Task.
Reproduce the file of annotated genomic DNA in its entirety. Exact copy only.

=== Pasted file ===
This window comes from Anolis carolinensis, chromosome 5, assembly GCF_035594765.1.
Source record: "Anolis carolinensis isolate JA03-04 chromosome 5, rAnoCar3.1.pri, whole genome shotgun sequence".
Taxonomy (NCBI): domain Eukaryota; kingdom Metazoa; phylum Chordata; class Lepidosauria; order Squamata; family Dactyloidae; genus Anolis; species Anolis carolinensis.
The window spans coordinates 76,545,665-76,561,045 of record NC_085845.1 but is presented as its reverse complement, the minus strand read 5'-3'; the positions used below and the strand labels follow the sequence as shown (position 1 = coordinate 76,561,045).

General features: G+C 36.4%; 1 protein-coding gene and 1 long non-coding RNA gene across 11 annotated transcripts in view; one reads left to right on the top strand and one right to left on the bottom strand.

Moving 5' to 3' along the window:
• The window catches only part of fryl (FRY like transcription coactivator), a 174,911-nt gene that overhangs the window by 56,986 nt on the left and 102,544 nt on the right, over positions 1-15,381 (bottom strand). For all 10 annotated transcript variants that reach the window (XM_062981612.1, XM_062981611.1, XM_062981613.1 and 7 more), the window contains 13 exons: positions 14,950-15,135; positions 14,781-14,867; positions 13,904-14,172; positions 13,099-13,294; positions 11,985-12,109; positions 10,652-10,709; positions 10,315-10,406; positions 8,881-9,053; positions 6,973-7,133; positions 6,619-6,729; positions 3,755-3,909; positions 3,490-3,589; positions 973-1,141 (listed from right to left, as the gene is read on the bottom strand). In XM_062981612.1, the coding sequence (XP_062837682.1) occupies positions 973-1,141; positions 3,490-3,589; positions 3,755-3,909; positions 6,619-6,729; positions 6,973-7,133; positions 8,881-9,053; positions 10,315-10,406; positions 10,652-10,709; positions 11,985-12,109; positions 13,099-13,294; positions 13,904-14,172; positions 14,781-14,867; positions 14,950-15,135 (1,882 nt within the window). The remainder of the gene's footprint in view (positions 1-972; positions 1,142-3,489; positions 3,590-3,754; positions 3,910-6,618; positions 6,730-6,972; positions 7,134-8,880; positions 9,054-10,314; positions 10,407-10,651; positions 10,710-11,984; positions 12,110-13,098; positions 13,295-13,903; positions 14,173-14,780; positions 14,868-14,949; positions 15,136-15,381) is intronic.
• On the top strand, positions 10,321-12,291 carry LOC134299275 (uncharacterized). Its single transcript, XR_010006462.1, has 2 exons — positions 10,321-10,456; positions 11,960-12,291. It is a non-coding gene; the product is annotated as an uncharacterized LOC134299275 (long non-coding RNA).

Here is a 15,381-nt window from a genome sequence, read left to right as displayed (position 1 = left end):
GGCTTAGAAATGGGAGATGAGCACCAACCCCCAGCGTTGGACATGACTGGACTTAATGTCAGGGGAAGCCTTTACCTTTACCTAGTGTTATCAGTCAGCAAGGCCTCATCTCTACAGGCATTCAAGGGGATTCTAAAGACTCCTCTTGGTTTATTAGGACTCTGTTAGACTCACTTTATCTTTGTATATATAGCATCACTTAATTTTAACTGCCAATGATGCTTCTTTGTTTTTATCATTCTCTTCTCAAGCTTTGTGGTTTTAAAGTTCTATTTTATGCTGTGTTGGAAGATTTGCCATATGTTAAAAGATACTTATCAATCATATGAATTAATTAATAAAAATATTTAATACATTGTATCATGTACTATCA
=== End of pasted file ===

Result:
This window comes from Anolis carolinensis, chromosome 5, assembly GCF_035594765.1.
Source record: "Anolis carolinensis isolate JA03-04 chromosome 5, rAnoCar3.1.pri, whole genome shotgun sequence".
Taxonomy (NCBI): domain Eukaryota; kingdom Metazoa; phylum Chordata; class Lepidosauria; order Squamata; family Dactyloidae; genus Anolis; species Anolis carolinensis.
The window spans coordinates 76,545,665-76,561,045 of record NC_085845.1 but is presented as its reverse complement, the minus strand read 5'-3'; the positions used below and the strand labels follow the sequence as shown (position 1 = coordinate 76,561,045).

General features: G+C 36.4%; 1 protein-coding gene and 1 long non-coding RNA gene across 11 annotated transcripts in view; one reads left to right on the top strand and one right to left on the bottom strand.

Moving 5' to 3' along the window:
• The window catches only part of fryl (FRY like transcription coactivator), a 174,911-nt gene that overhangs the window by 56,986 nt on the left and 102,544 nt on the right, over positions 1-15,381 (bottom strand). For all 10 annotated transcript variants that reach the window (XM_062981612.1, XM_062981611.1, XM_062981613.1 and 7 more), the window contains 13 exons: positions 14,950-15,135; positions 14,781-14,867; positions 13,904-14,172; positions 13,099-13,294; positions 11,985-12,109; positions 10,652-10,709; positions 10,315-10,406; positions 8,881-9,053; positions 6,973-7,133; positions 6,619-6,729; positions 3,755-3,909; positions 3,490-3,589; positions 973-1,141 (listed from right to left, as the gene is read on the bottom strand). In XM_062981612.1, the coding sequence (XP_062837682.1) occupies positions 973-1,141; positions 3,490-3,589; positions 3,755-3,909; positions 6,619-6,729; positions 6,973-7,133; positions 8,881-9,053; positions 10,315-10,406; positions 10,652-10,709; positions 11,985-12,109; positions 13,099-13,294; positions 13,904-14,172; positions 14,781-14,867; positions 14,950-15,135 (1,882 nt within the window). The remainder of the gene's footprint in view (positions 1-972; positions 1,142-3,489; positions 3,590-3,754; positions 3,910-6,618; positions 6,730-6,972; positions 7,134-8,880; positions 9,054-10,314; positions 10,407-10,651; positions 10,710-11,984; positions 12,110-13,098; positions 13,295-13,903; positions 14,173-14,780; positions 14,868-14,949; positions 15,136-15,381) is intronic.
• On the top strand, positions 10,321-12,291 carry LOC134299275 (uncharacterized). Its single transcript, XR_010006462.1, has 2 exons — positions 10,321-10,456; positions 11,960-12,291. It is a non-coding gene; the product is annotated as an uncharacterized LOC134299275 (long non-coding RNA).

Here is a 15,381-nt window from a genome sequence, read left to right as displayed (position 1 = left end):
GGCTTAGAAATGGGAGATGAGCACCAACCCCCAGCGTTGGACATGACTGGACTTAATGTCAGGGGAAGCCTTTACCTTTACCTAGTGTTATCAGTCAGCAAGGCCTCATCTCTACAGGCATTCAAGGGGATTCTAAAGACTCCTCTTGGTTTATTAGGACTCTGTTAGACTCACTTTATCTTTGTATATATAGCATCACTTAATTTTAACTGCCAATGATGCTTCTTTGTTTTTATCATTCTCTTCTCAAGCTTTGTGGTTTTAAAGTTCTATTTTATGCTGTGTTGGAAGATTTGCCATATGTTAAAAGATACTTATCAATCATATGAATTAATTAATAAAAATATTTAATACATTGTATCATGTACTATCA